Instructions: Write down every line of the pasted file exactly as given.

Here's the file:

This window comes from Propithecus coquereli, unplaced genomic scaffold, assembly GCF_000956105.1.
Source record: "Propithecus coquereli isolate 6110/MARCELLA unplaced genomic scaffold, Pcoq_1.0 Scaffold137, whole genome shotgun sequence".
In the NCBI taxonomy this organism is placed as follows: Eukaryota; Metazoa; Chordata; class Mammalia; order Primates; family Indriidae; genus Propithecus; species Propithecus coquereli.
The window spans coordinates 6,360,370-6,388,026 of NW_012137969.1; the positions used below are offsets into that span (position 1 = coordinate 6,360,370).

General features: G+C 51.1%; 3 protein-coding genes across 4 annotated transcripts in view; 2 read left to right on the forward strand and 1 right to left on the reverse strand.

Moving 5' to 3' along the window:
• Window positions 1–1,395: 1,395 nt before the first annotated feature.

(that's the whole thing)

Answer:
This window comes from Propithecus coquereli, unplaced genomic scaffold, assembly GCF_000956105.1.
Source record: "Propithecus coquereli isolate 6110/MARCELLA unplaced genomic scaffold, Pcoq_1.0 Scaffold137, whole genome shotgun sequence".
In the NCBI taxonomy this organism is placed as follows: Eukaryota; Metazoa; Chordata; class Mammalia; order Primates; family Indriidae; genus Propithecus; species Propithecus coquereli.
The window spans coordinates 6,360,370-6,388,026 of NW_012137969.1; the positions used below are offsets into that span (position 1 = coordinate 6,360,370).

General features: G+C 51.1%; 3 protein-coding genes across 4 annotated transcripts in view; 2 read left to right on the forward strand and 1 right to left on the reverse strand.

Moving 5' to 3' along the window:
• Window positions 1–1,395: 1,395 nt before the first annotated feature.